Sometimes, when recording a history of diversity, diversity within diversity often gets left out. We struggle at the best of times to find cases of sexual orientation and gender identity but finding minority ethnic or disability, for example, within that history is ten times harder. Consequently, we are often left with a history prior to the 20th century, devoid of diversity.
In this case, even tenuous links can be valuable – such as Mystery Gauze the female impersonator.
I first came across this reference in a 1906 Rhondda Leader advert for Poole’s Palace, otherwise known as Poole’s Palace of Varieties or Poole’s Palace Theatre in Porth, Rhondda Cynon Taf and on the bill was the intriguing sounding ‘Mystery Gauze, Marvellous Colored Lady Impersonator’ – just who, I wondered, were the Porth audience watching.
After a bit of digging around, I was able to put together a few facts.
William ‘Willis’ Gauze was a Canadian native Indian despite a number of newspapers identifying him as African American – when he was in Aberdare in 1904 the Aberdare Leader clearly identifies him as a ‘Canadian Female Impersonator.’
He began his career as part of McAdoo’s Jubilee Company appearing as either the Great Gauze or Mystery Gauze and was a prominent performer in the troupe touring with them for several decades throughout America and Australasia to great acclaim. The picture below shows the troupe but as nobody is identified it is not known which one is Gauze.
While on this tour in Australia, The Sportsman wrote that Gauze was so good,
as to mystify a number of the audience for some time as to the performer’s sex. Possessed of a full, rich voice, and considerable “female style,” this artist’s turn was one of the best of the programme.[i]
The Australasian described him as a ‘male soprano’ who appeared in feminine attire,
highly rouged as to the cheek bones, but with a blue and shaven jaw innocent of decoration. But for that inequality of make-up he would pass for a female artist of the distinctly forbidding type, by reason of the tinge of coarseness which appertains to ever man masquerading as a woman, although everything he says, or sings, or does may be above reproach. Mr Gauze sings in what seems a true soprano, and I verily believe cheated the majority of the audience until he began to interpolate gruff “asides” between the verses.’[ii]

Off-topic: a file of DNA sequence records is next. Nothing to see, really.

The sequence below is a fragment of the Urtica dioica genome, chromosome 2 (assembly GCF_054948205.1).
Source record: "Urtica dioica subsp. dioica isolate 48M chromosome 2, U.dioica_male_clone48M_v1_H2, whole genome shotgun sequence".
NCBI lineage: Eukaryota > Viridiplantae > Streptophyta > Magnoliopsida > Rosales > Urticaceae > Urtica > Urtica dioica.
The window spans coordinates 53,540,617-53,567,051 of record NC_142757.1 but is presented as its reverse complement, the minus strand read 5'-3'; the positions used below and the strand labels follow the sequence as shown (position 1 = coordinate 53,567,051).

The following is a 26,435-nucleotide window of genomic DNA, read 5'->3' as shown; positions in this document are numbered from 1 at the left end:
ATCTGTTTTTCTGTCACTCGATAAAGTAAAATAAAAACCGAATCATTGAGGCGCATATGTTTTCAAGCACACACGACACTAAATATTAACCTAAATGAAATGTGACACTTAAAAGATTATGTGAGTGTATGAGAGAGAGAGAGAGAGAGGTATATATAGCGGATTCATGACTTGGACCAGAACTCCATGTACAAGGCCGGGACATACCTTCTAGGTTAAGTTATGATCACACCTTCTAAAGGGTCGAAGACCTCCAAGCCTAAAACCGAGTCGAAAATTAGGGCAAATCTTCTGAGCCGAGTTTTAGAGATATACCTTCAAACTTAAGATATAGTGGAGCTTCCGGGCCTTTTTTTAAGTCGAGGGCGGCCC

The Hobart Mercury added that Gauze was
billed as America’s premier character artist. He is said to be one of the most finished artists that have ever visited the Australasian colonies. He has a magnificent wardrobe, and could appear in an entirely distinct costume every night for a 30-night season.[iii]
Gauze was still with the McAdoo’s Jubilee Company when they toured New Zealand in late 1900. ‘One reviewer moved to comment: “He looks a comely woman in a low-cut dress, strange to say.”’[iv]
By the turn of the century, Gauze had joined W.C. Buckner’s Dixie Jubilee Singers, a troupe that had started in 1865 as Brooker and Clayton’s Georgia Minstrels, the first popular African American blackface minstrel company who billed themselves as “The Only Simon-Pure[v] Negro Troupe in the World” and was enormously successful in challenging rival white troupes for popularity.
When Gauze appeared in Wales in 1906, he did so as a solo artist, the Rhondda Leader journalist writing that he, ‘takes you down a step when his identity is revealed.’[vi]
So far, I have not found out anything more about ‘Mystery Gauze, the Marvellous Colored Lady Impersonator’ but at least we now know who the Porth audience was watching on a November night in 1906.
[i] The Sportsman, 8 Aug 1899
[ii] The Australasian, 12 Aug 1899
[iii] The Mercury, 31 Oct 1901
[iv] Out of sight: the rise of African American popular music, 1889-1895 by Abbott, Lynn Jackson : University Press of Mississippi 2002
[v] authentic, or honest
[vi] Rhondda Leader, 24 November 1906